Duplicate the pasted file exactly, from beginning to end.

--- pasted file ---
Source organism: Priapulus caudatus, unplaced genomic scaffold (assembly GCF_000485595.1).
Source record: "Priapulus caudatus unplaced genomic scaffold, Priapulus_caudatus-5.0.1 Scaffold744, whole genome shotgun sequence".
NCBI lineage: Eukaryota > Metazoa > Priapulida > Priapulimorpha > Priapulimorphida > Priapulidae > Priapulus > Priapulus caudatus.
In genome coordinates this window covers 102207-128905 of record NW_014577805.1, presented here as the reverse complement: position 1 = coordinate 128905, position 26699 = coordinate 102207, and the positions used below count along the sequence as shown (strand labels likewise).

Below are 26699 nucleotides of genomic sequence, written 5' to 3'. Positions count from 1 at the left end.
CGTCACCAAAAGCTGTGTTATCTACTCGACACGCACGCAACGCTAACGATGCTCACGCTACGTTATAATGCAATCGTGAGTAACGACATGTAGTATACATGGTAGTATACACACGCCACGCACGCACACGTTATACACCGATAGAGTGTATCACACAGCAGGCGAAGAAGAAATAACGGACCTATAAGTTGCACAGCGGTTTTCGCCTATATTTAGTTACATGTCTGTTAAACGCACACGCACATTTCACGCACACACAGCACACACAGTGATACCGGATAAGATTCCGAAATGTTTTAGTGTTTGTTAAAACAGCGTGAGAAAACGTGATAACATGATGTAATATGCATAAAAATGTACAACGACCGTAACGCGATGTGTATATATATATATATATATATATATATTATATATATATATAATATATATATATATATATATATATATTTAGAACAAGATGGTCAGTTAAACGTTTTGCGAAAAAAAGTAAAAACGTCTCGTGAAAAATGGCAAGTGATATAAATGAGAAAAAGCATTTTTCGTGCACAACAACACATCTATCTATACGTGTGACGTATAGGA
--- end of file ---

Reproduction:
Source organism: Priapulus caudatus, unplaced genomic scaffold (assembly GCF_000485595.1).
Source record: "Priapulus caudatus unplaced genomic scaffold, Priapulus_caudatus-5.0.1 Scaffold744, whole genome shotgun sequence".
NCBI lineage: Eukaryota > Metazoa > Priapulida > Priapulimorpha > Priapulimorphida > Priapulidae > Priapulus > Priapulus caudatus.
In genome coordinates this window covers 102207-128905 of record NW_014577805.1, presented here as the reverse complement: position 1 = coordinate 128905, position 26699 = coordinate 102207, and the positions used below count along the sequence as shown (strand labels likewise).

Below are 26699 nucleotides of genomic sequence, written 5' to 3'. Positions count from 1 at the left end.
CGTCACCAAAAGCTGTGTTATCTACTCGACACGCACGCAACGCTAACGATGCTCACGCTACGTTATAATGCAATCGTGAGTAACGACATGTAGTATACATGGTAGTATACACACGCCACGCACGCACACGTTATACACCGATAGAGTGTATCACACAGCAGGCGAAGAAGAAATAACGGACCTATAAGTTGCACAGCGGTTTTCGCCTATATTTAGTTACATGTCTGTTAAACGCACACGCACATTTCACGCACACACAGCACACACAGTGATACCGGATAAGATTCCGAAATGTTTTAGTGTTTGTTAAAACAGCGTGAGAAAACGTGATAACATGATGTAATATGCATAAAAATGTACAACGACCGTAACGCGATGTGTATATATATATATATATATATATATATTATATATATATATAATATATATATATATATATATATATATTTAGAACAAGATGGTCAGTTAAACGTTTTGCGAAAAAAAGTAAAAACGTCTCGTGAAAAATGGCAAGTGATATAAATGAGAAAAAGCATTTTTCGTGCACAACAACACATCTATCTATACGTGTGACGTATAGGA